Nine-month trading update to 30 September
- Total revenue up 2% year-over-year
- On track to achieve £120 million of cost efficiencies in 2023
- Now expects full-year sales, excluding a previously announced business disposal, to grow at the upper end of its prior low to mid-single digit range
- Now expects full-year profit to be to be £20 million better than previously forecast at between £570 million to £575 million
Chief executive Andy Bird said:
"This third quarter performance illustrates the continuing momentum across our businesses, led by Pearson VUE and Pearson Test of English. Our Higher Education business reported as expected and remains on plan to return to growth next year. We've received positive initial feedback from our Generative AI tools and are evolving our AI capabilities to create further opportunities to maximise the potential of our trusted, proprietary content and data sets.
“Pearson is well positioned for the next stage of its growth and development and poised to take advantage of long-term future opportunities."
Education materials provider Pearson (LSE:PSON) today raised its sales and profit expectations given robust demand for its Assessments and Qualifications (A&Q) business and a continued focus on cost cutting.
Full-year sales, excluding a previously announced business disposal, are now expected to come in at the upper end of its prior low to mid-single digit range, with profit now expected to be £20 million better than previously forecast at between £570 million and £575 million.
Shares in the FTSE 100 company rose by more than 2% in UK trading having come into this latest news down by less than 5% year-to-date. That’s better than the 10%-plus falls for ad related businesses WPP (LSE:WPP) and ITV (LSE:ITV), although in contrast to a near one-quarter gain for specialist data provider RELX (LSE:REL).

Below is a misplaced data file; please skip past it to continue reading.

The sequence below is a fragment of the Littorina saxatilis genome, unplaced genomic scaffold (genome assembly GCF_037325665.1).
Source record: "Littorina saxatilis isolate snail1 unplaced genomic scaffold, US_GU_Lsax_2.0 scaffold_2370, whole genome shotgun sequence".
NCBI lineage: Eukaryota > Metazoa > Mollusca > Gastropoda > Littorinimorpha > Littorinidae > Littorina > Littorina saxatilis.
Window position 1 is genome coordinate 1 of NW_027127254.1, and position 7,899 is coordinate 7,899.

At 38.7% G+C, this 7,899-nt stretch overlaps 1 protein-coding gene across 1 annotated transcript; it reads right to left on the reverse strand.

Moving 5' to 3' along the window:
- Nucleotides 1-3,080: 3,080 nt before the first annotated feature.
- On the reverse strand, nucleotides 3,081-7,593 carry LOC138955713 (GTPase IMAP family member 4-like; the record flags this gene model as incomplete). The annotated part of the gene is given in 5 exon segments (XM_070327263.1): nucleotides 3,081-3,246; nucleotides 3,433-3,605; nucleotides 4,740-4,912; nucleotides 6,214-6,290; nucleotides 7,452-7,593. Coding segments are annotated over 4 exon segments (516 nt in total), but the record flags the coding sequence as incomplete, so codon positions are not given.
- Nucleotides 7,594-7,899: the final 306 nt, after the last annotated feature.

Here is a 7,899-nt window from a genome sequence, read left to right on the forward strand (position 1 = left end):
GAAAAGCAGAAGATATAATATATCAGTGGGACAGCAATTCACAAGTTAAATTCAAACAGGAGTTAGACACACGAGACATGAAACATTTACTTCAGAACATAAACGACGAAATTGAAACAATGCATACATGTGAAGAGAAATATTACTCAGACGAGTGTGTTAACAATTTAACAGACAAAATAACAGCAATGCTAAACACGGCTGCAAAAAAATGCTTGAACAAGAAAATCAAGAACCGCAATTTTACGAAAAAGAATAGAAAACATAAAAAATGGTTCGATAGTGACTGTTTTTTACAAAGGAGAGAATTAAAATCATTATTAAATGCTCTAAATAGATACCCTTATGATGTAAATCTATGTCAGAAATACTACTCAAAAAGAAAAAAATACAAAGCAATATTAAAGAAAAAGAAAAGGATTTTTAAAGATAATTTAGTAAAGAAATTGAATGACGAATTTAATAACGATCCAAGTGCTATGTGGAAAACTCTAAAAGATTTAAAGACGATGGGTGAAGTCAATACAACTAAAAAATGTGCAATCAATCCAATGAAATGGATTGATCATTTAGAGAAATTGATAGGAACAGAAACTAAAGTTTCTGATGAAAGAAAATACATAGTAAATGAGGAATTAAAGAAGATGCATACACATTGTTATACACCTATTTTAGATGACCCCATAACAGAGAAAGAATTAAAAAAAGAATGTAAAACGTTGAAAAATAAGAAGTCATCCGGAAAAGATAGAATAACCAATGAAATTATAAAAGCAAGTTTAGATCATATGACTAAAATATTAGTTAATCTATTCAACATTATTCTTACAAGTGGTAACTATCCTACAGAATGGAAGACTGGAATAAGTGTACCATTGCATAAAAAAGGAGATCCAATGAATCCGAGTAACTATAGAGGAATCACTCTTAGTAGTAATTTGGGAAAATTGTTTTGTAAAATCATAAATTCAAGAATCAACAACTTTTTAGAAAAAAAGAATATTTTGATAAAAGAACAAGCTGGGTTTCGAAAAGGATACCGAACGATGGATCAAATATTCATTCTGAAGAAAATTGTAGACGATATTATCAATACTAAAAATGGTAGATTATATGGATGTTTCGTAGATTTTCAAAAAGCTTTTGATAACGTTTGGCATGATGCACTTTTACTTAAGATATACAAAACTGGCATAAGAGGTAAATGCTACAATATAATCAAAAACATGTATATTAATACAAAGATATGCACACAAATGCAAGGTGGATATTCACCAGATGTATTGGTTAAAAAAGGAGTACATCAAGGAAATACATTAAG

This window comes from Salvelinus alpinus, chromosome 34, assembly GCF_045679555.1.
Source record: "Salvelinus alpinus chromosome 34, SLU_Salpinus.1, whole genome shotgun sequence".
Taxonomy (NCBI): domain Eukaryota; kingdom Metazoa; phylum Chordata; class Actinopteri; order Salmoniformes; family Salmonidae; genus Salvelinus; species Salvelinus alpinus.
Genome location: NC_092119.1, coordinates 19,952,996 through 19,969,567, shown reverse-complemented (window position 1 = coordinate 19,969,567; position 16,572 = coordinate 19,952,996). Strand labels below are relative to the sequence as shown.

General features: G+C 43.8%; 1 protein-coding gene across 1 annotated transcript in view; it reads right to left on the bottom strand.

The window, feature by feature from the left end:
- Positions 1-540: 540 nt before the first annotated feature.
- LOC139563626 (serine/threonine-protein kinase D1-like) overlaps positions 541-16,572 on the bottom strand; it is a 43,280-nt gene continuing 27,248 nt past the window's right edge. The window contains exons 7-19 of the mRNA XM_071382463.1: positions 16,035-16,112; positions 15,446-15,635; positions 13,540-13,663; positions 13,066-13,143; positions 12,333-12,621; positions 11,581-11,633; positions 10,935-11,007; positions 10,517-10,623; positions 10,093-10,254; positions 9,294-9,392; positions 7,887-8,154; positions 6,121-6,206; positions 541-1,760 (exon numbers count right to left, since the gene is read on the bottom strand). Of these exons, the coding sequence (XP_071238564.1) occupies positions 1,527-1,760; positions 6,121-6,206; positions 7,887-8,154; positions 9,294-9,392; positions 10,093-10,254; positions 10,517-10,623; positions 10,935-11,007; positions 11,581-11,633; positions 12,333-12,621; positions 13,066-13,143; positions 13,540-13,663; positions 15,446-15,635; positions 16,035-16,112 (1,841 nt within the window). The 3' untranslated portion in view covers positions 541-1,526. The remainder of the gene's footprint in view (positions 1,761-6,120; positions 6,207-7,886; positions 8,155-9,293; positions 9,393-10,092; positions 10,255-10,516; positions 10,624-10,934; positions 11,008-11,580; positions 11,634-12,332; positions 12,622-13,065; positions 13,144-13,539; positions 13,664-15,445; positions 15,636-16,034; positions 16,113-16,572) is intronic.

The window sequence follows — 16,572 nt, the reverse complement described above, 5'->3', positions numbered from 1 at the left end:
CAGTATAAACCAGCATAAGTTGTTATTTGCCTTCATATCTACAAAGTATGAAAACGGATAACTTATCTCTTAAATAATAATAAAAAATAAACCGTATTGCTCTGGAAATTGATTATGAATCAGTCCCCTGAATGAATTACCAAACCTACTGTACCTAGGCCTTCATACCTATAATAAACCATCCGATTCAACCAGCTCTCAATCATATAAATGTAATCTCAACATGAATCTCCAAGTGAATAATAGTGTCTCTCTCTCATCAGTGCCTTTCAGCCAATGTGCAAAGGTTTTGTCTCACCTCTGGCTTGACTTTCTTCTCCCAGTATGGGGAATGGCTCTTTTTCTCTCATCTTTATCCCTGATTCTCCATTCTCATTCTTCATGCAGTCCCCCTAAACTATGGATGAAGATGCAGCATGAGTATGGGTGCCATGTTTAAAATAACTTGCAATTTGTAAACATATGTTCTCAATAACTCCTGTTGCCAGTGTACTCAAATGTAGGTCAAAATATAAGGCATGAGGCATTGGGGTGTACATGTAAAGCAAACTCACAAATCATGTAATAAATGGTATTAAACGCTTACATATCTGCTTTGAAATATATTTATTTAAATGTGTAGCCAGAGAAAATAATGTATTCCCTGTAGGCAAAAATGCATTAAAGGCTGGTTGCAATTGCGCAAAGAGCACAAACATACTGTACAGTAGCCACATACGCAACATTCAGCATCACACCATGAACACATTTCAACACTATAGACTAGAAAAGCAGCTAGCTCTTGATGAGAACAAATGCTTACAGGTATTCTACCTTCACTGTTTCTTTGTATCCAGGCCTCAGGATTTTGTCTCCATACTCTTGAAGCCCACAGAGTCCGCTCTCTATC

Pearson operates across five core divisions including A&Q, its biggest profit generator at just over half of all profits and English Language Learning accounting for under a tenth of overall profits.
Adjusted sales for its A&Q division rose 11% during the final third quarter, with English Language related demand climbing by just over a fifth. Sales for both Higher Education and Virtual Learning each retreated, hindered by factors including the previously confirmed loss of its contract with Arizona State University.
Pending new chief executive Omar Abbosh from Microsoft is set to takeover on 8 January. A total of £185 million of its previously announced £300 million share buyback programme is yet to be executed.
Broker UBS reiterated its ‘buy’ stance following the news. A full-year trading update is likely to announced mid-January.
Pearson describes itself as the world’s leading learning company. The FTSE 100 company is focused on courseware materials, assessments, and distance-learning services. Employing over 20,000 people, the US remains by far its biggest market accounting for almost 70% of sales, followed by the UK at around a tenth. Strategic focuses include growing its digital related sales, focusing down on costs and reshaping its business portfolio.
For investors, headline sales at its Higher Education division continued to fall, with robust employment and new job creation in the US a potential factor. College costs mixed with a cost-of-living crisis make for a tough backdrop, while Pearson’s broad move towards learning materials online arguably makes it easier for others to enter and compete.
On the upside, a push to further deploy artificial intelligence (AI) across its products is ongoing, and demand for IT and healthcare learning continues to assist A&Q. Costs continue to be axed, with management on track to cut a further £120 million during 2023, while Its Work Skills business has been reshaped as it attempts to assist the one billion people estimated by the World Economic forum that will require reskilling by 2030.
In all, and while some caution remains sensible, the utilisation of AI and an analyst consensus estimate of fair value sat at over £10.50 per share arguably gives grounds for ongoing longer-term optimism.
- Pursuing cost savings
- Diversity of business divisions
- Uncertain economic outlook
- Currency movements can hinder performance
The average rating of stock market analysts:
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